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Siberia

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Download links and information about Siberia by The Lights. This album was released in 2012 and it belongs to Electronica, Rock, Pop, Alternative genres. It contains 14 tracks with total duration of 57:01 minutes.

Artist: The Lights
Release date: 2012
Genre: Electronica, Rock, Pop, Alternative
Tracks: 14
Duration: 57:01
Buy on iTunes $9.99
Buy on iTunes $9.99

Tracks

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No. Title Length
1. Siberia 4:19
2. Where the Fence is Low 3:24
3. Toes 3:19
4. Banner 3:37
5. Everybody Breaks a Glass 3:55
6. Heavy Rope 3:59
7. Timing is Everything 3:16
8. Peace Sign 3:20
9. Cactus in the Valley 3:23
10. Suspension 4:04
11. Flux and Flow 3:20
12. Fourth Dimension 3:27
13. And Counting... 4:42
14. Day One 8:56

Details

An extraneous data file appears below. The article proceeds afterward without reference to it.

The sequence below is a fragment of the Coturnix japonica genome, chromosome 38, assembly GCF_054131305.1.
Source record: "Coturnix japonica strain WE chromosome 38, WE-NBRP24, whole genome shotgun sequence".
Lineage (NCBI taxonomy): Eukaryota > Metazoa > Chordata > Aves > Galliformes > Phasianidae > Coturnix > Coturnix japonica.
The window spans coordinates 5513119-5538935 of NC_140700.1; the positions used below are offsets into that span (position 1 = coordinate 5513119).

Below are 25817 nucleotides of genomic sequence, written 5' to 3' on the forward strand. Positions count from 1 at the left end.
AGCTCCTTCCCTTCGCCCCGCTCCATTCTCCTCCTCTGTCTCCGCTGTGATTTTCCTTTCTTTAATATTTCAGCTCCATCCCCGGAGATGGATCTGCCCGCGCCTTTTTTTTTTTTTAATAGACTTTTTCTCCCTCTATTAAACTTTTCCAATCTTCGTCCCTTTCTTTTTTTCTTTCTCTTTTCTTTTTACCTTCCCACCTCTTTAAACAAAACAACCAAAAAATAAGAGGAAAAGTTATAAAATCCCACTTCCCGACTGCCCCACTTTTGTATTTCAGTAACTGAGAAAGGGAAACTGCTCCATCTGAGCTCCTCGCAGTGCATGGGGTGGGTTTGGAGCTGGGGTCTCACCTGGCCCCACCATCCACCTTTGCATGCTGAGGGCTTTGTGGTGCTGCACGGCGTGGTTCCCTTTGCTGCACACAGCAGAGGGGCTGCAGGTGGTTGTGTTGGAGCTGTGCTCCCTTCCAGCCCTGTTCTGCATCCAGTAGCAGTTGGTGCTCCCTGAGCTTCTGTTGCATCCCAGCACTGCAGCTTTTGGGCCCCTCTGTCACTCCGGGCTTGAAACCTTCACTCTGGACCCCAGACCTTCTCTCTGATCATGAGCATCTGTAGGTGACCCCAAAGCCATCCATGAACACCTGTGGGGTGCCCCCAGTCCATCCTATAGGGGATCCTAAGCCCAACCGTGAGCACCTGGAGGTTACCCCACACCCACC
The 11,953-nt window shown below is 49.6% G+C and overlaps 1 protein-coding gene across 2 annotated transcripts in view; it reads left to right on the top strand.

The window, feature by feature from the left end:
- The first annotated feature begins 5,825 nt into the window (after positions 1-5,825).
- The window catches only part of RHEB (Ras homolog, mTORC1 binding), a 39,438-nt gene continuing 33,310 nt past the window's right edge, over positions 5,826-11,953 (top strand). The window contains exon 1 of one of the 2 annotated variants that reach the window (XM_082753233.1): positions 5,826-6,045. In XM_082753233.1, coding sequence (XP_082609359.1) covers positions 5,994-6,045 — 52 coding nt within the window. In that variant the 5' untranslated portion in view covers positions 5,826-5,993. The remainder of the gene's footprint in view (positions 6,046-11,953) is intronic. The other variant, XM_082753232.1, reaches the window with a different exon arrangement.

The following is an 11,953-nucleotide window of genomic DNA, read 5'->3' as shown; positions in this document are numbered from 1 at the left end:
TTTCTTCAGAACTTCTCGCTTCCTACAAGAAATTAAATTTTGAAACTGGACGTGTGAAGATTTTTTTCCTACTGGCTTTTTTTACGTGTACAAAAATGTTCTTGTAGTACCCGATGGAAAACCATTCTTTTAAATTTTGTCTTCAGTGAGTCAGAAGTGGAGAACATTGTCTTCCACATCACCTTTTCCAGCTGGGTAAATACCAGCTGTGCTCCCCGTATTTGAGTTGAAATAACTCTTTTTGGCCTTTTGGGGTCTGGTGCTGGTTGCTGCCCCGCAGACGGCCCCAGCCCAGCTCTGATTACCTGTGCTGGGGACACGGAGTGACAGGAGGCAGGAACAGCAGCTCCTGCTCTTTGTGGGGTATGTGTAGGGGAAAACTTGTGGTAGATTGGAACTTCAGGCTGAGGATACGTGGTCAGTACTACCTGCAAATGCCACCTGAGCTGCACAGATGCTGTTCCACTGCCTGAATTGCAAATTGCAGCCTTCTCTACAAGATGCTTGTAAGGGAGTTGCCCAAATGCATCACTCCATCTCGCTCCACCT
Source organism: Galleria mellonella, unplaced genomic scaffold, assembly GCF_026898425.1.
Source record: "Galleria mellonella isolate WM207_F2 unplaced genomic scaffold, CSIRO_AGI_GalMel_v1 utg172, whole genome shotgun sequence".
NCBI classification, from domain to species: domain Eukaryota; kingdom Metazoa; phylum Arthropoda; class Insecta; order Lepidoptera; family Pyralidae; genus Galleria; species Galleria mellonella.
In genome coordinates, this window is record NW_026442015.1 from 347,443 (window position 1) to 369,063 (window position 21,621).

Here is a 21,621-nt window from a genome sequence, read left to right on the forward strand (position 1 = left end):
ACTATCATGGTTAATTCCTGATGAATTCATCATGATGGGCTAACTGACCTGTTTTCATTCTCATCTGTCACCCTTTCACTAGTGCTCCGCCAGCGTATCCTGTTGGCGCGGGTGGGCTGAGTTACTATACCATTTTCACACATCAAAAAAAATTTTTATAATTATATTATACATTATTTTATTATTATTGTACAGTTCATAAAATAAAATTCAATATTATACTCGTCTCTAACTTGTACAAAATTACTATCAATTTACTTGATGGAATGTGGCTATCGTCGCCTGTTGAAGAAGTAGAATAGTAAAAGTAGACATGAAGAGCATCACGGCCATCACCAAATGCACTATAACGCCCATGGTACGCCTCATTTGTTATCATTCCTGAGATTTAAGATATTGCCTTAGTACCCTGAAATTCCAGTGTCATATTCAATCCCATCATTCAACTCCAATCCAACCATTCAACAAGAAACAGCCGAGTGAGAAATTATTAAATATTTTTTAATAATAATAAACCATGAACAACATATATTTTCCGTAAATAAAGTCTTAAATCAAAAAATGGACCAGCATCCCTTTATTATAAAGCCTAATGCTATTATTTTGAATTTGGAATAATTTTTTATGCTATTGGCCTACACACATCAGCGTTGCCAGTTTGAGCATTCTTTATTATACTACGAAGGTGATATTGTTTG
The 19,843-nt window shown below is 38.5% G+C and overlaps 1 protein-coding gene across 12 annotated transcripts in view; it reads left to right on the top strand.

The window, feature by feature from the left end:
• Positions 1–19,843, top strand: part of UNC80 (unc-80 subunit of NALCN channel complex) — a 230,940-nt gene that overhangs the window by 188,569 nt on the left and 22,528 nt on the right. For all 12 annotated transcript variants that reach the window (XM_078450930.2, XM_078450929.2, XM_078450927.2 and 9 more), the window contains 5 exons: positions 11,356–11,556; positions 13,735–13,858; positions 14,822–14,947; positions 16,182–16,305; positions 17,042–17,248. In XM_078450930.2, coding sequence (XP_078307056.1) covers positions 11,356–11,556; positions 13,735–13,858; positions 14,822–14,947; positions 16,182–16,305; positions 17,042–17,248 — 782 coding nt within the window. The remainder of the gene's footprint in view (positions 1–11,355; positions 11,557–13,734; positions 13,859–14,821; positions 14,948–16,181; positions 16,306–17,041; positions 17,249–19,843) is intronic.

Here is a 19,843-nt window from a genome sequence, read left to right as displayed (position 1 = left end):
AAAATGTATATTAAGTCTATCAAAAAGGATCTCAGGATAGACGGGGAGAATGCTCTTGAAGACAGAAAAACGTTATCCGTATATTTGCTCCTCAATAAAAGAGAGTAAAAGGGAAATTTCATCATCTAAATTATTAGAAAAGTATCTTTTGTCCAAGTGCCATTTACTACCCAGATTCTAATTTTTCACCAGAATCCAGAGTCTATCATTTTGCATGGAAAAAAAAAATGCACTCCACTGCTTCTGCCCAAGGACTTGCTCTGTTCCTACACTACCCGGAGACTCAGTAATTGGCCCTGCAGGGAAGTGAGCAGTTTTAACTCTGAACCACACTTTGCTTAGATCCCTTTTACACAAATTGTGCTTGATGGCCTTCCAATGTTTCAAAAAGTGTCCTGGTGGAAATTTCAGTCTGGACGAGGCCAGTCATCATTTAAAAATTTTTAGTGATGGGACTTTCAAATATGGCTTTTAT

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Lights' 2011 sophomore effort Siberia is a much heavier sounding affair than her gentle, 2009 full-length The Listening. There she delivered a batch of Cyndi Lauper-meets-Postal Service-meets-Daft Punk dorm room anthems that were pleasantly catchy. Two years later, Siberia showcases singer/songwriter Valerie Poxleitner's more mature, sonically sophisticated approach to her synth-driven melodic pop that draws on such dance-sympathetic styles as dubstep, hip-hop, and electronica. Where before Lights' keyboards plinked and percolated like tiny bubbles popping with a soft, twee-like exuberance, here she slams you with overdriven, fuzz-pulsing synth and drum machine-driven tracks that, aside from Poxleitner's angelic vocals, have an almost purposefully lo-fi sound. Which isn't to say Siberia sounds bad; on the contrary, the album — produced with some assistance from Brian Borcherdt and Graham Walsh of Toronto's indie electronic ensemble Holy F**k — is a blissful, laser-toned experience where Poxleitner's sweet voice is expertly wrapped in stylish, multicolored hues of fluorescent keyboard squelch and bass guitar shimmer. In that sense, tracks like the yearning "Where the Fences Are Low" and the sparkling, anthemic "Toes" bring to mind the work of such similarly inclined contemporaries as the Naked and Famous and M83. Elsewhere, the yearning and dancey "Everybody Breaks a Glass," the grand "Flux and Flow," and the funky "Fourth Dimension" are sexy, passionate, club-ready cuts that sound something like early Madonna mashed up with the Buggles' Age of Plastic and piped through a boom box with blown-out speakers. If this is the sound of Siberia, then Lights should have you begging to be exiled.